“Ways to improve health and happiness by eating home-cooked real foods” continues with suggestions that are pertinent on the path of eating and cooking healthier real foods, perhaps you will remember a few forgotten gems and/or find a useful new suggestion from this next list.
It would seem there is no bigger name in the food world today than “artisan.” Take a walk down any food aisle in the grocery store and you encounter it virtually everywhere: there it is on packaged goods in produce, snacks, frozen food and even the beverage section. These days, the word – which used to mean hand-crafted – is showing up on just about anything edible.
Bruce Bradley, a former food marketer at companies like General Mills, Pillsbury, and Nabisco, comes across as a sane, level-headed man who has been bamboozled by the industry in which he worked for more than 15 years. Bradley writes like a new convert; he’s seen the truth and he’s mad as hell about what’s been going on.
I’m inspired in this moment to discuss the topic of cooking meals, as it’s one that’s near and dear to me. With Monday, October 24, 2011 officially having been designated as Food Day, the time is ripe. The focus is to bring cooking – not just anything, but real food – back into home and hearth across America.
The default that rules the game of American food and health is our culture.Unchallenged, one’s environment wins (in determining our lifestyle) and lower income areas are supported with ubiquitous fast-food crap. At best, the corporate guise of care under the name of nutritionism tries to educate, through advertisements, food packaging labels, magazine and news stories of the latest wonder food component.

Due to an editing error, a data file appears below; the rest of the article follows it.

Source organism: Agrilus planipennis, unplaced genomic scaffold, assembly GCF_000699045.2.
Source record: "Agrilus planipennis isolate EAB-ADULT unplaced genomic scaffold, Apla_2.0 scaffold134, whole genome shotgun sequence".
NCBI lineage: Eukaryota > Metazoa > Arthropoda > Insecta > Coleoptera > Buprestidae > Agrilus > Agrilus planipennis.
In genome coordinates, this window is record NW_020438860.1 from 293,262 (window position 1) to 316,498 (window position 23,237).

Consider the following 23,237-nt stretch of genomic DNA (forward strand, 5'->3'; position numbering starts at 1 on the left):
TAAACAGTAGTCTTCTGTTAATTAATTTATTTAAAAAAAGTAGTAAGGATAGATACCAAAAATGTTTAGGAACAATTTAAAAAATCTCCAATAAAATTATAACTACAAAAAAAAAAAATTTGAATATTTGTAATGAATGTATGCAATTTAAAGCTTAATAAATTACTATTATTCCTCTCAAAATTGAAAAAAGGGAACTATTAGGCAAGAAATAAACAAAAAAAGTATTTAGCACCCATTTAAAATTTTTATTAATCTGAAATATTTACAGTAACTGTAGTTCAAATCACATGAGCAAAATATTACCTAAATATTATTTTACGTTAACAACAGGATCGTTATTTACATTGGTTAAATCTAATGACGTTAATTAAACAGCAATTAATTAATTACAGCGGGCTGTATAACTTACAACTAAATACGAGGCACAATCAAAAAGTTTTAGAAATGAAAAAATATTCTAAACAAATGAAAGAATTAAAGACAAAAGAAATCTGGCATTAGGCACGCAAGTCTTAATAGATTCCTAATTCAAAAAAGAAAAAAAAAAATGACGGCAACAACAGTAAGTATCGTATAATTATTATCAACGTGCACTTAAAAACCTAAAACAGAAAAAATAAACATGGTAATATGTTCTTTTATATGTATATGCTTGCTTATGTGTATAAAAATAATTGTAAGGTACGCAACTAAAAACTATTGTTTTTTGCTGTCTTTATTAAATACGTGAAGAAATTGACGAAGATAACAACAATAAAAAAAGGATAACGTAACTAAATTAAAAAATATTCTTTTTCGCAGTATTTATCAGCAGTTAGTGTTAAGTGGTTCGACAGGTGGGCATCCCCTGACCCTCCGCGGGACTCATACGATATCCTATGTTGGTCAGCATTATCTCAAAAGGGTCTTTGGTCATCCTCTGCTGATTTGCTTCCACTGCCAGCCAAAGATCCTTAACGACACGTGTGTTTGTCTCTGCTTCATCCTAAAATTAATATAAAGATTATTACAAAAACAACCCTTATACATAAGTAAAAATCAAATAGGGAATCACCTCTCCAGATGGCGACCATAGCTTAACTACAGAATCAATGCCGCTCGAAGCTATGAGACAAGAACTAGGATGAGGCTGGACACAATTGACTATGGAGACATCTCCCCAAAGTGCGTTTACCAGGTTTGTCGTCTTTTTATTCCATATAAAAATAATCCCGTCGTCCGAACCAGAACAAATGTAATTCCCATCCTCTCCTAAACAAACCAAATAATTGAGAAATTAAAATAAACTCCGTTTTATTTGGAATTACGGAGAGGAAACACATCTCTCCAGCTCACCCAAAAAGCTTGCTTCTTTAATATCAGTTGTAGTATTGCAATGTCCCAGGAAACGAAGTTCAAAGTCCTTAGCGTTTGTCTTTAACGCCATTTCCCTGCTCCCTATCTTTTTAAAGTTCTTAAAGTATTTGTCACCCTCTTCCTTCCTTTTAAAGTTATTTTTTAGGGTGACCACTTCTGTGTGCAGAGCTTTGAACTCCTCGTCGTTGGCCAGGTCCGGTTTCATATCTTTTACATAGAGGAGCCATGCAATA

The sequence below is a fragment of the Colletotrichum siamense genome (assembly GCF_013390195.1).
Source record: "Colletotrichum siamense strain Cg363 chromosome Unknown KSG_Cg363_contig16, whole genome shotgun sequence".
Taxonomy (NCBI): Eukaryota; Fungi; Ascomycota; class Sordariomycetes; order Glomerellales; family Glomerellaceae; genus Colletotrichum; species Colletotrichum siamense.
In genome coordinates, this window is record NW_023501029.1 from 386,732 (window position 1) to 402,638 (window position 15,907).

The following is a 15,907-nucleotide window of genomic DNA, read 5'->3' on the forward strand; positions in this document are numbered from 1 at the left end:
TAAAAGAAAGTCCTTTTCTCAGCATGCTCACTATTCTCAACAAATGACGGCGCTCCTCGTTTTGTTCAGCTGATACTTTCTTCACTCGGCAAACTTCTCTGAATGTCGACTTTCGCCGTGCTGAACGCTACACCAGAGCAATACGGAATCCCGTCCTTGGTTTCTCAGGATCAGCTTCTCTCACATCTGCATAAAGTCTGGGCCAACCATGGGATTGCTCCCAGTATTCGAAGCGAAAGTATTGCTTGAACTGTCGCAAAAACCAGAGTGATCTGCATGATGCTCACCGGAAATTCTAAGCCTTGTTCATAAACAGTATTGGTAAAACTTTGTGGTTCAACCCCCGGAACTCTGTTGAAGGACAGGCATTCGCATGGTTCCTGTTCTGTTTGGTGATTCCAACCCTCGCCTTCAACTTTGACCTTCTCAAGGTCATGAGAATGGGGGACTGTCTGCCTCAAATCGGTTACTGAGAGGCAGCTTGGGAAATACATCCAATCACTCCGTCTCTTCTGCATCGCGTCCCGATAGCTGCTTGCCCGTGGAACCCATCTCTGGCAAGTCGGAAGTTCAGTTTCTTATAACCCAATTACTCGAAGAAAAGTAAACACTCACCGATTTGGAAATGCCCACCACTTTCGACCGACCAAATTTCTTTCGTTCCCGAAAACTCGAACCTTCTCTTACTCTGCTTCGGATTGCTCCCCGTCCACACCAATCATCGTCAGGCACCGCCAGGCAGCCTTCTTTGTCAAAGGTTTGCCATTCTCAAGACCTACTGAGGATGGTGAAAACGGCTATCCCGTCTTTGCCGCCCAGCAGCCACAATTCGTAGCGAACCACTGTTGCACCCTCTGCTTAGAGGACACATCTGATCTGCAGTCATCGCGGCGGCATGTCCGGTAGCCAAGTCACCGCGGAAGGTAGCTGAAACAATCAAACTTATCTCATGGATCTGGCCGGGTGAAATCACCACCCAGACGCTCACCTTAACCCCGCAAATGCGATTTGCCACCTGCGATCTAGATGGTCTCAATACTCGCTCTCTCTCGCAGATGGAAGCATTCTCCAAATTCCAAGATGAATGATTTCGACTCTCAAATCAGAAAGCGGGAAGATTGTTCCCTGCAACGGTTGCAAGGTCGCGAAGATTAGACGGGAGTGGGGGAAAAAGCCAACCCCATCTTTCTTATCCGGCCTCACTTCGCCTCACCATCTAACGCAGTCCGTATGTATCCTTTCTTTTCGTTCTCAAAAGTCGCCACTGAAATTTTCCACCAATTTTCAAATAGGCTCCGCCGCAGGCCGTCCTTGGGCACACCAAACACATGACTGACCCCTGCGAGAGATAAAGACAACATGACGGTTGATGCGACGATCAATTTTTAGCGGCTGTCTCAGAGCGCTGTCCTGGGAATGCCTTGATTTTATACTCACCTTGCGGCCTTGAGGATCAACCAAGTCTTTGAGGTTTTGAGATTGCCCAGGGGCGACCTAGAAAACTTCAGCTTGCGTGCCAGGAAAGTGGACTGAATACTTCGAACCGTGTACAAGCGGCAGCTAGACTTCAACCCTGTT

There are two basic pathways that birth and cultivate a relationship with real food, and they augment each other. I categorize one as the external way, and the other as the internal. These two pathways eventually converge, creating the larger “journey-road” of healthy eating and a lifestyle for wellness.
Dump the chemical laden, sugared, salted, fat filled, fake colored, processed and fast food junk as much as possible, and gradually move toward whole, unprocessed, seasonal, organically grown or raised as often as doable. Spend your organic dollars on animal products, if you eat them.
Do you know what seasons your foods are from?
It is 70 and balmy here today in the Garden State. I am itchy to get outside, take a walk, and make something really healthy for dinner. Weather like this inspires me to begin spring cleaning… and this year it’s beginning… with me!